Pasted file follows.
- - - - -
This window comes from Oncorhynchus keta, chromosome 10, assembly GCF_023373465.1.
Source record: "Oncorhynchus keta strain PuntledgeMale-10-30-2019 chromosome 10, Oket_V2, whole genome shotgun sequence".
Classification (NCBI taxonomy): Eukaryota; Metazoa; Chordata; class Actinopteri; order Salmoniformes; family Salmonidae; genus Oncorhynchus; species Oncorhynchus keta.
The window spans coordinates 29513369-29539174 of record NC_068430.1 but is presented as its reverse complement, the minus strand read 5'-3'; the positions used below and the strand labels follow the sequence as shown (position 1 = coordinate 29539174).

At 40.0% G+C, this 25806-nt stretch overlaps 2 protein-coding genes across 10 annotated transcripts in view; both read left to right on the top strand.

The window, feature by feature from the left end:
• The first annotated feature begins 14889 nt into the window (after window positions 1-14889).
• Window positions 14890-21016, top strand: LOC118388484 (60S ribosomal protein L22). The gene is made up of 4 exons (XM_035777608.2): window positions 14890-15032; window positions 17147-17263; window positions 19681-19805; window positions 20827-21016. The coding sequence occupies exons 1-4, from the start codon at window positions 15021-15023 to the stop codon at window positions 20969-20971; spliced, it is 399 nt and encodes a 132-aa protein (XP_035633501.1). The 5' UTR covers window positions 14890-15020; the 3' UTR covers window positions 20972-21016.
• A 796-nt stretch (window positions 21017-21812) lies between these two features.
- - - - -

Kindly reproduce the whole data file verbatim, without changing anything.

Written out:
This window comes from Oncorhynchus keta, chromosome 10, assembly GCF_023373465.1.
Source record: "Oncorhynchus keta strain PuntledgeMale-10-30-2019 chromosome 10, Oket_V2, whole genome shotgun sequence".
Classification (NCBI taxonomy): Eukaryota; Metazoa; Chordata; class Actinopteri; order Salmoniformes; family Salmonidae; genus Oncorhynchus; species Oncorhynchus keta.
The window spans coordinates 29513369-29539174 of record NC_068430.1 but is presented as its reverse complement, the minus strand read 5'-3'; the positions used below and the strand labels follow the sequence as shown (position 1 = coordinate 29539174).

At 40.0% G+C, this 25806-nt stretch overlaps 2 protein-coding genes across 10 annotated transcripts in view; both read left to right on the top strand.

The window, feature by feature from the left end:
• The first annotated feature begins 14889 nt into the window (after window positions 1-14889).
• Window positions 14890-21016, top strand: LOC118388484 (60S ribosomal protein L22). The gene is made up of 4 exons (XM_035777608.2): window positions 14890-15032; window positions 17147-17263; window positions 19681-19805; window positions 20827-21016. The coding sequence occupies exons 1-4, from the start codon at window positions 15021-15023 to the stop codon at window positions 20969-20971; spliced, it is 399 nt and encodes a 132-aa protein (XP_035633501.1). The 5' UTR covers window positions 14890-15020; the 3' UTR covers window positions 20972-21016.
• A 796-nt stretch (window positions 21017-21812) lies between these two features.